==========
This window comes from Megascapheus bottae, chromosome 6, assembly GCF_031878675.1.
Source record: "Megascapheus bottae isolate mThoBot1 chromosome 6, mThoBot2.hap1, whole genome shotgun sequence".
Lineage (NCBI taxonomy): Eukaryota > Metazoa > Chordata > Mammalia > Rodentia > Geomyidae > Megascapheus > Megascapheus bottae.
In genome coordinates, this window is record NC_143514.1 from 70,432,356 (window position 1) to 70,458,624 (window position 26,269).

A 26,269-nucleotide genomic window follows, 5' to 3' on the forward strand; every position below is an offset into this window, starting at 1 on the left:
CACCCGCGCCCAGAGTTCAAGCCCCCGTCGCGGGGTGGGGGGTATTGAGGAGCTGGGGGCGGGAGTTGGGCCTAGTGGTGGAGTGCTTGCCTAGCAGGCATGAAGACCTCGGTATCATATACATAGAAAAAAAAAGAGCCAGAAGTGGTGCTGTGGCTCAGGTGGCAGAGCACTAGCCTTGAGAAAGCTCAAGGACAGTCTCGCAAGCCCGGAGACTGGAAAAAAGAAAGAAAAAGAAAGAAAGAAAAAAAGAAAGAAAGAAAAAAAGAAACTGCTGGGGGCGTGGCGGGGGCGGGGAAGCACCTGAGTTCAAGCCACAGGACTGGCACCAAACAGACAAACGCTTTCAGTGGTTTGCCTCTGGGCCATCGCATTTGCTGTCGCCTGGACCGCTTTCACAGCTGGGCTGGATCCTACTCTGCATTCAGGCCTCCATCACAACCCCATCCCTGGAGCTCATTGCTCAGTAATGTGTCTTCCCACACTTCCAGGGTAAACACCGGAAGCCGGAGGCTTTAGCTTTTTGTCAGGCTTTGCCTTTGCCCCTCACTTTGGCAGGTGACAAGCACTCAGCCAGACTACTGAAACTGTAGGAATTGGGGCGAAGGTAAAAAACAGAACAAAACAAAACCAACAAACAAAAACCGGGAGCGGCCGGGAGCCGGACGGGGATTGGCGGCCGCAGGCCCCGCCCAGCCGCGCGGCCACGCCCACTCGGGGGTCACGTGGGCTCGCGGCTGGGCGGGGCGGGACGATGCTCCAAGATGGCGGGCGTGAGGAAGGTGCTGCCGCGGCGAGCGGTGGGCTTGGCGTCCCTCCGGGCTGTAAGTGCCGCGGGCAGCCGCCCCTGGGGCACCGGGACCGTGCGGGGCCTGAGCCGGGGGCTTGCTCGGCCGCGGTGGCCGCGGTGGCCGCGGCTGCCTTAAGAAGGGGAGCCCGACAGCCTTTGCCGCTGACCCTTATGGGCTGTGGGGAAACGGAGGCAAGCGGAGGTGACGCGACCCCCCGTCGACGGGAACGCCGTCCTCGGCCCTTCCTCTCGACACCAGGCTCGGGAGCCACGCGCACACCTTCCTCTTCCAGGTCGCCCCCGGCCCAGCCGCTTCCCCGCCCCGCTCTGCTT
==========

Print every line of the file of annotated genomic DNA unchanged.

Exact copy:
This window comes from Megascapheus bottae, chromosome 6, assembly GCF_031878675.1.
Source record: "Megascapheus bottae isolate mThoBot1 chromosome 6, mThoBot2.hap1, whole genome shotgun sequence".
Lineage (NCBI taxonomy): Eukaryota > Metazoa > Chordata > Mammalia > Rodentia > Geomyidae > Megascapheus > Megascapheus bottae.
In genome coordinates, this window is record NC_143514.1 from 70,432,356 (window position 1) to 70,458,624 (window position 26,269).

A 26,269-nucleotide genomic window follows, 5' to 3' on the forward strand; every position below is an offset into this window, starting at 1 on the left:
CACCCGCGCCCAGAGTTCAAGCCCCCGTCGCGGGGTGGGGGGTATTGAGGAGCTGGGGGCGGGAGTTGGGCCTAGTGGTGGAGTGCTTGCCTAGCAGGCATGAAGACCTCGGTATCATATACATAGAAAAAAAAAGAGCCAGAAGTGGTGCTGTGGCTCAGGTGGCAGAGCACTAGCCTTGAGAAAGCTCAAGGACAGTCTCGCAAGCCCGGAGACTGGAAAAAAGAAAGAAAAAGAAAGAAAGAAAAAAAGAAAGAAAGAAAAAAAGAAACTGCTGGGGGCGTGGCGGGGGCGGGGAAGCACCTGAGTTCAAGCCACAGGACTGGCACCAAACAGACAAACGCTTTCAGTGGTTTGCCTCTGGGCCATCGCATTTGCTGTCGCCTGGACCGCTTTCACAGCTGGGCTGGATCCTACTCTGCATTCAGGCCTCCATCACAACCCCATCCCTGGAGCTCATTGCTCAGTAATGTGTCTTCCCACACTTCCAGGGTAAACACCGGAAGCCGGAGGCTTTAGCTTTTTGTCAGGCTTTGCCTTTGCCCCTCACTTTGGCAGGTGACAAGCACTCAGCCAGACTACTGAAACTGTAGGAATTGGGGCGAAGGTAAAAAACAGAACAAAACAAAACCAACAAACAAAAACCGGGAGCGGCCGGGAGCCGGACGGGGATTGGCGGCCGCAGGCCCCGCCCAGCCGCGCGGCCACGCCCACTCGGGGGTCACGTGGGCTCGCGGCTGGGCGGGGCGGGACGATGCTCCAAGATGGCGGGCGTGAGGAAGGTGCTGCCGCGGCGAGCGGTGGGCTTGGCGTCCCTCCGGGCTGTAAGTGCCGCGGGCAGCCGCCCCTGGGGCACCGGGACCGTGCGGGGCCTGAGCCGGGGGCTTGCTCGGCCGCGGTGGCCGCGGTGGCCGCGGCTGCCTTAAGAAGGGGAGCCCGACAGCCTTTGCCGCTGACCCTTATGGGCTGTGGGGAAACGGAGGCAAGCGGAGGTGACGCGACCCCCCGTCGACGGGAACGCCGTCCTCGGCCCTTCCTCTCGACACCAGGCTCGGGAGCCACGCGCACACCTTCCTCTTCCAGGTCGCCCCCGGCCCAGCCGCTTCCCCGCCCCGCTCTGCTT